Using the same scale (1 cm = 5 miles), a displacement vector that is 15 miles will be represented by a vector arrow that is 3 cm in length. Similarly, a 25-mile displacement vector is represented by a 5-cm long vector arrow. And finally, an 18-mile displacement vector is represented by a 3.6-cm long arrow. See the examples shown below.
In conclusion, vectors can be represented by use of a scaled vector diagram. On such a diagram, a vector arrow is drawn to represent the vector. The arrow has an obvious tail and arrowhead. The magnitude of a vector is represented by the length of the arrow. A scale is indicated (such as, 1 cm = 5 miles) and the arrow is drawn the proper length according to the chosen scale. The arrow points in the precise direction. Directions are described by the use of some convention. The most common convention is that the direction of a vector is the counterclockwise angle of rotation which that vector makes with respect to due East.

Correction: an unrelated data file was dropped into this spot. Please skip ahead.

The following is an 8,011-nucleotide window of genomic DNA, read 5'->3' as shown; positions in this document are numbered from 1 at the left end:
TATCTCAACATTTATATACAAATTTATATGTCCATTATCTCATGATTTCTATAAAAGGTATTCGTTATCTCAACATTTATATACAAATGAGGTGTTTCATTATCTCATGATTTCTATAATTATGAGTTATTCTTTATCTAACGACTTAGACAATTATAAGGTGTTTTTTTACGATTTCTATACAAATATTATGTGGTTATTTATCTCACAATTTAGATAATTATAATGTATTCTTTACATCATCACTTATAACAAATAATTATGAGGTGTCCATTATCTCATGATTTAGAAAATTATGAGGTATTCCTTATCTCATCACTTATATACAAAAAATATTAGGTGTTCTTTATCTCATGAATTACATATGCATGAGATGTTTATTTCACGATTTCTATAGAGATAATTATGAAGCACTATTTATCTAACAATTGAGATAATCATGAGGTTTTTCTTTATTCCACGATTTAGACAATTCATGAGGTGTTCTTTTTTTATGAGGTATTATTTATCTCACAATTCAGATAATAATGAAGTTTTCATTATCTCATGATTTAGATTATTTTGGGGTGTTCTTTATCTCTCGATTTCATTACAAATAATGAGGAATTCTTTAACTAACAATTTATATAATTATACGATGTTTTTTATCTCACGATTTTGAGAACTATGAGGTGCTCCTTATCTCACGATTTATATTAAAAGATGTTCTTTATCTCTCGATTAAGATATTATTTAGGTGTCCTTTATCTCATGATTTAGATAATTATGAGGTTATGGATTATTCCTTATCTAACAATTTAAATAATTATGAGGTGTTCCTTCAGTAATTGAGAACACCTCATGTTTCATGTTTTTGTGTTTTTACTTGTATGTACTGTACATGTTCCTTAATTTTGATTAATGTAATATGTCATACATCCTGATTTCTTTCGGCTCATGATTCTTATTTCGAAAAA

In the remainder of this lesson, in the entire unit, and in future units, scaled vector diagrams and the above convention for the direction of a vector will be frequently used to describe motion and solve problems concerning motion. For this reason, it is critical that you have a comfortable understanding of the means of representing and describing vector quantities. Some practice problems are available on-line at the following WWW page: